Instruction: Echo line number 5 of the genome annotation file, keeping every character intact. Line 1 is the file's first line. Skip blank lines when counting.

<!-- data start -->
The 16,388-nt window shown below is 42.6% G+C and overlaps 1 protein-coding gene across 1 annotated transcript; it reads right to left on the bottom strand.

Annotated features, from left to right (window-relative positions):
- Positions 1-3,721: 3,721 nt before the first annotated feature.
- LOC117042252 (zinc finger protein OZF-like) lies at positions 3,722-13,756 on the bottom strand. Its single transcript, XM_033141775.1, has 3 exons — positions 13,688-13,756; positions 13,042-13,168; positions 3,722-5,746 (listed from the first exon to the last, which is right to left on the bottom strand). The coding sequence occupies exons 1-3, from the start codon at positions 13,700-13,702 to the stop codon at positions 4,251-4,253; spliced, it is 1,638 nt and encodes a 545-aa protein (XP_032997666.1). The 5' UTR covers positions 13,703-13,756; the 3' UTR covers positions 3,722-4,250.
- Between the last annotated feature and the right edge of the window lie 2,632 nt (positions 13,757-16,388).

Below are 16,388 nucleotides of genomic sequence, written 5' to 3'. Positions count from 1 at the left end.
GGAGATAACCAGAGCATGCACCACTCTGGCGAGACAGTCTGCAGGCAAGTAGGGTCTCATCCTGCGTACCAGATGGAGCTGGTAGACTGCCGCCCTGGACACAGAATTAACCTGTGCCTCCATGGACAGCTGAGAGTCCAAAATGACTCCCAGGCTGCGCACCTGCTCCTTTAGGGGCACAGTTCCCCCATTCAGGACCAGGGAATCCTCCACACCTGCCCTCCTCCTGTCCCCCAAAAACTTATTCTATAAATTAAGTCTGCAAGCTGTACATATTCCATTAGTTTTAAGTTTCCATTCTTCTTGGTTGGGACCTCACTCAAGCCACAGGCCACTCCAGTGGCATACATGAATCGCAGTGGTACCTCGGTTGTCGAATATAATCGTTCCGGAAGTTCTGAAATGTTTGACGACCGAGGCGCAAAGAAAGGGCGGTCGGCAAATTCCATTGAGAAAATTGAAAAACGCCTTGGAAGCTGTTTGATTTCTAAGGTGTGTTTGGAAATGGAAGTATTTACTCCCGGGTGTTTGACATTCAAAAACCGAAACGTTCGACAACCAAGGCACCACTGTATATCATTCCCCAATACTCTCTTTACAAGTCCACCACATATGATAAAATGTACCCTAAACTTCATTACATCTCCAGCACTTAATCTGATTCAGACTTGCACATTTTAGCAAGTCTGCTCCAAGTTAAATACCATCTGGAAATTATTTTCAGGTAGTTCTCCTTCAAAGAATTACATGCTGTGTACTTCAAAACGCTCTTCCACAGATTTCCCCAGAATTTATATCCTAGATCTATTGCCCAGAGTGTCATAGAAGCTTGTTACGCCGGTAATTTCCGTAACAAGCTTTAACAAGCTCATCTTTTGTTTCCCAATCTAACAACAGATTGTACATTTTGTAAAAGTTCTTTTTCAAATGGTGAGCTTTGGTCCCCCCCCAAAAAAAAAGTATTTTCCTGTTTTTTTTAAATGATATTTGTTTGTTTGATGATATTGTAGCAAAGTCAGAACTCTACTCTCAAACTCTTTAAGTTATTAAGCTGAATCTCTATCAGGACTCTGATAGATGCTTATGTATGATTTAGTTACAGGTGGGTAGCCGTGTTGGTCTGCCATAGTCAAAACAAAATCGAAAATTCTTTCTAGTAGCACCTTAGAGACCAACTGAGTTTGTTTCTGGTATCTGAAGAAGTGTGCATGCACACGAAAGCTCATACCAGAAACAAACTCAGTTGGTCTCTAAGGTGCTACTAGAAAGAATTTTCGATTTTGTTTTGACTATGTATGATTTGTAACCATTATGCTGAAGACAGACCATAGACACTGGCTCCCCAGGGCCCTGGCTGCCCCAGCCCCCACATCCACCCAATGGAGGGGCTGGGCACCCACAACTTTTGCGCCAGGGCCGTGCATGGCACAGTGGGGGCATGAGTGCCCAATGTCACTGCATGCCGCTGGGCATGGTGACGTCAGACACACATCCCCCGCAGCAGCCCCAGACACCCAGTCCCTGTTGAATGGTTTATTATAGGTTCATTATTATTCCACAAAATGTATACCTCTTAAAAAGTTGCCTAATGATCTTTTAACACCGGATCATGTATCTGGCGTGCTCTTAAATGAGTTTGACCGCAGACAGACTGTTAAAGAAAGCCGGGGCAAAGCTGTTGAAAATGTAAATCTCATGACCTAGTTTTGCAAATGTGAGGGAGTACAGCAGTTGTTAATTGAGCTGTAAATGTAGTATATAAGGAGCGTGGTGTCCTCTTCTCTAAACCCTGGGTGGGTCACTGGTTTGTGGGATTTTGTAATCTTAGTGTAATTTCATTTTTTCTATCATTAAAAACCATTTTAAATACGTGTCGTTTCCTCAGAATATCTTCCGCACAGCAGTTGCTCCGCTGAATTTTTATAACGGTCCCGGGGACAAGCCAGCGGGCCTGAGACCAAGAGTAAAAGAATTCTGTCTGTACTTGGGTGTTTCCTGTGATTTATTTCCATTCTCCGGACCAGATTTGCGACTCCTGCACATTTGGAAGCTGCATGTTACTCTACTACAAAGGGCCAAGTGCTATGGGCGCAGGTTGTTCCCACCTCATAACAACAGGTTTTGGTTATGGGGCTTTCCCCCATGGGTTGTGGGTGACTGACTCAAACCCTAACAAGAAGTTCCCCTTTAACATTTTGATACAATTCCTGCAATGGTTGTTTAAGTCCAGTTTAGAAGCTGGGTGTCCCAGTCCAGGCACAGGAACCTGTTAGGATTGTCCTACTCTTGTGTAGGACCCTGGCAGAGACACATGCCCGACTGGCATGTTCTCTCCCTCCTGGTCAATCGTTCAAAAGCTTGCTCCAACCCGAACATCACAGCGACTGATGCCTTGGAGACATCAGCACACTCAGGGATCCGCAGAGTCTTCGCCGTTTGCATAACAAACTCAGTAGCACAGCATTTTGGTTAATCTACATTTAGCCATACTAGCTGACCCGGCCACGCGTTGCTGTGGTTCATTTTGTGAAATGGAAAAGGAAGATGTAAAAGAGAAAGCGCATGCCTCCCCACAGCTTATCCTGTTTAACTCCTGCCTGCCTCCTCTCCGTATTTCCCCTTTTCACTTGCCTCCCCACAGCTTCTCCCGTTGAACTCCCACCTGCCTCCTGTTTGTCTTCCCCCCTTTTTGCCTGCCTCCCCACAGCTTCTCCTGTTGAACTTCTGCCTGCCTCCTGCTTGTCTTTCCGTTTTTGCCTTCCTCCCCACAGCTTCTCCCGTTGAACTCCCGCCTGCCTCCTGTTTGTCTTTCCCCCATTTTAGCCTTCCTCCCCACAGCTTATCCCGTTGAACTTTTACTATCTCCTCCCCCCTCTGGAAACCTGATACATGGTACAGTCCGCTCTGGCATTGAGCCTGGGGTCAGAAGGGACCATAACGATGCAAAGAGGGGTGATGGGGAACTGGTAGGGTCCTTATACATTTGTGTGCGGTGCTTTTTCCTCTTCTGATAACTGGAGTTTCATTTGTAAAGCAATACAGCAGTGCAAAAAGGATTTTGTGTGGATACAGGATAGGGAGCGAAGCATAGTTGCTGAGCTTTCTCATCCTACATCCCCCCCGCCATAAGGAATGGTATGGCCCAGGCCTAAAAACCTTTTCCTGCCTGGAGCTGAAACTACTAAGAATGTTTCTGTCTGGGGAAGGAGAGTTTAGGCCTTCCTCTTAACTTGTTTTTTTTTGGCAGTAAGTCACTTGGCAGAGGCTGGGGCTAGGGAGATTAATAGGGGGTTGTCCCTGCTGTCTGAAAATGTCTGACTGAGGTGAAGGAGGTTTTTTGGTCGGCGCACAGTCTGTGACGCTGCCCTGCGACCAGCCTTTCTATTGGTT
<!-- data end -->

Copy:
- Between the last annotated feature and the right edge of the window lie 2,632 nt (positions 13,757-16,388).